Once we do find causes and activities that are worthy of our truest selves, we often add another layer that further complicates things: perfectionism. INFPs tend to be unrelenting perfectionists when it comes to the things we care deeply about. As highly creative types, these are often things that are very personal to us — writing, photography, painting, and the like. We may hold ourselves to impossible standards, believing that our work is never good enough.

3. We see possibilities everywhere.

Our auxiliary function, Extraverted Intuition, may also trigger self-doubt. This “secondary” function is what enables us to see what could be, not just what is. Extraverted Intuition is constantly searching for ideas and possibilities in order to make sense of the world around us and our place in it. Although this makes us incredibly creative and inventive, it leaves us constantly searching for something more.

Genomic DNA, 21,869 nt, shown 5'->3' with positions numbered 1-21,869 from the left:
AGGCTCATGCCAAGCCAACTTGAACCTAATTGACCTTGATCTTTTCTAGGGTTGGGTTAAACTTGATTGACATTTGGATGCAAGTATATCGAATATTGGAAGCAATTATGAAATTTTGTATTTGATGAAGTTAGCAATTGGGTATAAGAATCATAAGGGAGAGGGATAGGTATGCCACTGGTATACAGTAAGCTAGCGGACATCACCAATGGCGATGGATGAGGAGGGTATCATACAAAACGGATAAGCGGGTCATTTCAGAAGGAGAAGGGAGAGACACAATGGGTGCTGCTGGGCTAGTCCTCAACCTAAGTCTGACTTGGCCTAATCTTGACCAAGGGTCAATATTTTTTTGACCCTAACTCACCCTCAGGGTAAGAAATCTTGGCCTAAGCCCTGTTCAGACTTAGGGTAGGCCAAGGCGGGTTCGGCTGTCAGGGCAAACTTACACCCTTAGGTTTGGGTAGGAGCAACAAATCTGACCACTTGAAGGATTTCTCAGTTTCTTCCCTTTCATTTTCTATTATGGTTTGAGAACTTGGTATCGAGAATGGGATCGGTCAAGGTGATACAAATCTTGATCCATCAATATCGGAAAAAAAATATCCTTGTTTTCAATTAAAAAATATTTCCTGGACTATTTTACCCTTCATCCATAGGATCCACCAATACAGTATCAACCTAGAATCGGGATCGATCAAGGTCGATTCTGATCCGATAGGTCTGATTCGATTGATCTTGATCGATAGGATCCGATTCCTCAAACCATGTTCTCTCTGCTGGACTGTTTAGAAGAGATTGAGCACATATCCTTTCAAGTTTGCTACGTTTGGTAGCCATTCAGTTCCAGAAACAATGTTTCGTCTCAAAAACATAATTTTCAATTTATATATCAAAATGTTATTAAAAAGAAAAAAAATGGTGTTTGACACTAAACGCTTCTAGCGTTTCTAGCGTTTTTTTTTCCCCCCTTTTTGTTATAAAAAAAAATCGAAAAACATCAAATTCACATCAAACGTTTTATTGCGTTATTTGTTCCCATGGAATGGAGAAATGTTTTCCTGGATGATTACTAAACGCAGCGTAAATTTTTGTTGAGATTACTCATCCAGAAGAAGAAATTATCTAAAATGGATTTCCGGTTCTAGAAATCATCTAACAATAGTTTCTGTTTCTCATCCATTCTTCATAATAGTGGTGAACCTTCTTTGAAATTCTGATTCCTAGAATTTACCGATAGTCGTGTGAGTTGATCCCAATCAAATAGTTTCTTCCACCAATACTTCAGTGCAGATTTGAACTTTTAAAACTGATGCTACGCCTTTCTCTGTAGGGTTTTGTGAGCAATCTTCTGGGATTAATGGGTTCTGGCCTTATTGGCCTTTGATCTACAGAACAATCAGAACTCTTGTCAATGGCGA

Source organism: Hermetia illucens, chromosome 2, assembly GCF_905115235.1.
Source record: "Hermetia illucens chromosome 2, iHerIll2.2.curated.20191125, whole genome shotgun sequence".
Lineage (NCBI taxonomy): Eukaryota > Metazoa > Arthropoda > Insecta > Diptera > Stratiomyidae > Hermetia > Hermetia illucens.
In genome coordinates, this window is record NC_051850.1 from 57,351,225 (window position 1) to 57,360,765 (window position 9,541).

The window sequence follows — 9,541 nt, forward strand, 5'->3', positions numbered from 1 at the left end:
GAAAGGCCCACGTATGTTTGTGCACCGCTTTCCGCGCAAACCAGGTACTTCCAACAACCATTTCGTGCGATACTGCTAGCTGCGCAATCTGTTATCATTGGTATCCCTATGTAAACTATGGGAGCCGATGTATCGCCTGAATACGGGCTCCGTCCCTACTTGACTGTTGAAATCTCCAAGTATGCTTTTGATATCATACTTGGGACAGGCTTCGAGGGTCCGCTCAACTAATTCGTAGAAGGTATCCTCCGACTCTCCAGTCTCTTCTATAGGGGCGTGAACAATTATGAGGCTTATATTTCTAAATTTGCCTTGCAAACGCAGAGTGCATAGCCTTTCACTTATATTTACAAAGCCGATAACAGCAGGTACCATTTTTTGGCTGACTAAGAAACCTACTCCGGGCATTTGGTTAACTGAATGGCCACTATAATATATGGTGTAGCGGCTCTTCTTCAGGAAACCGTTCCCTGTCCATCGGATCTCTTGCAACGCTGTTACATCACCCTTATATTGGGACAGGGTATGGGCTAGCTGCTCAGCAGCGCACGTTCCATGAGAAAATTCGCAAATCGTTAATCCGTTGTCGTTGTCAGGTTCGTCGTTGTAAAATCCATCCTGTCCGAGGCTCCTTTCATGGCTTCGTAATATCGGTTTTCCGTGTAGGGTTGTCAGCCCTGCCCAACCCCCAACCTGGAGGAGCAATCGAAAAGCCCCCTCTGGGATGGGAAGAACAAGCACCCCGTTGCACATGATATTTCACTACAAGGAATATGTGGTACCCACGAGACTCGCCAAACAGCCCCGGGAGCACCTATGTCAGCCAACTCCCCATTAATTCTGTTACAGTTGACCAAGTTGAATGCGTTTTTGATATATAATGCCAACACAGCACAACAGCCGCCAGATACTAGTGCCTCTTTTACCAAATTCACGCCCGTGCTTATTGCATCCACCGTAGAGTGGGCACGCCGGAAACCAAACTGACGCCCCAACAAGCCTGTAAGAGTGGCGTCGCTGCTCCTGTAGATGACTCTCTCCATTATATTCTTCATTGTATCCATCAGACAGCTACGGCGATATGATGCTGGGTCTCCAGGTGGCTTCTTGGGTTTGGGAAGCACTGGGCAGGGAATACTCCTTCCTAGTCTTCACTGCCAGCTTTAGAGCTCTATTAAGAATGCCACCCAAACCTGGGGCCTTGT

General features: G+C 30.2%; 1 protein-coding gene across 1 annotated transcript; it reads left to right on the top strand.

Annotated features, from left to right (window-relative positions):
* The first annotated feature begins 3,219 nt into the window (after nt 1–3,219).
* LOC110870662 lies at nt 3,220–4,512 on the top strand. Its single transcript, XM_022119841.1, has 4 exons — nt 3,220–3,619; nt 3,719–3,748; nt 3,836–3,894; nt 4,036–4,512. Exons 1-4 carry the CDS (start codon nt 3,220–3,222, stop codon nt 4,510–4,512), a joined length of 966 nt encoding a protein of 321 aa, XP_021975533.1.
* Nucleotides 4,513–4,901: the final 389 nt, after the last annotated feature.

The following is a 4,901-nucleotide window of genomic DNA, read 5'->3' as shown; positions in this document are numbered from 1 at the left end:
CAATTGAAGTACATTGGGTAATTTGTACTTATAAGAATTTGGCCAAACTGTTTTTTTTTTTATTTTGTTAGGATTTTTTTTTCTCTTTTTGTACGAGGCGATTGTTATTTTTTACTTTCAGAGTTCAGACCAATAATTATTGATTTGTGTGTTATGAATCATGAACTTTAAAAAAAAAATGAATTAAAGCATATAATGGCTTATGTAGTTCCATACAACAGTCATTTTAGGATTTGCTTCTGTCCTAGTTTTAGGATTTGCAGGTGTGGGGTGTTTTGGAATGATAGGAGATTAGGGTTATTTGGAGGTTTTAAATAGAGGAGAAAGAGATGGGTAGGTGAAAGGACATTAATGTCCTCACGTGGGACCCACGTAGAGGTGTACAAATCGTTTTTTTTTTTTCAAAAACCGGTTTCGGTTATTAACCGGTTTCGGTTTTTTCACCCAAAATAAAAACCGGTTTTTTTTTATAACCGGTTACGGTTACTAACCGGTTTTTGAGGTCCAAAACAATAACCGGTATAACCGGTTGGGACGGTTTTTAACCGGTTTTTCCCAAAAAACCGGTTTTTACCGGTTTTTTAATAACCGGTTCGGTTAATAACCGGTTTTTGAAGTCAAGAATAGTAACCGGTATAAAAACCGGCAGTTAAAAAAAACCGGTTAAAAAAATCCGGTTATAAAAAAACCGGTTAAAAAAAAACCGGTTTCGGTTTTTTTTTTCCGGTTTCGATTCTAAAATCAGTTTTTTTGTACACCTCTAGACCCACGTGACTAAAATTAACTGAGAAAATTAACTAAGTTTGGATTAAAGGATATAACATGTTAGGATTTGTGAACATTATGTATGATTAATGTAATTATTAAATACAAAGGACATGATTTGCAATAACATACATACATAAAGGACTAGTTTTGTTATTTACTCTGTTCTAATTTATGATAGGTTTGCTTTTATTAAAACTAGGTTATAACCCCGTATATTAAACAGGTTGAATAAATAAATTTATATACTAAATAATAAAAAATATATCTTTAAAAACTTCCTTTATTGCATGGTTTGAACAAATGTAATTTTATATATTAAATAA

We may decide that we’ve finally found our place in the world — our calling — and then our Extraverted Intuition fills us with a foreboding sense of doubt. What about x, y, and z options? What could you discover about yourself and the world if you explored those? This constant searching can fill us with a sense of dread that we may never actually find what we’re looking for.

5 Tips to Overcome Self-Doubt

If you’re an INFP who struggles with self-doubt, here’s what I’ve learned about overcoming it for good.

1. Trust your process.

Accept that, as an INFP, you work differently than most other people. We don’t think in the same linear, rigid way that many others do, we don’t hold the same values, and we work on different schedules. This is all okay!

Our differences give us our creative gifts and the ability to see things from perspectives that others haven’t even thought of. Accept and celebrate the way you think. It’s unique. Just as we accept the uniqueness of others, we need to learn to be just as gentle and accepting with ourselves.

2. Thank your self-doubt.

Yes, really. We can fight against our self-doubt as much as we’d like, but in reality, it’s there for a reason. It’s a self-defense mechanism, designed to protect our sensitive INFP heart from hurt and conflict — or from living a life that’s not true to us.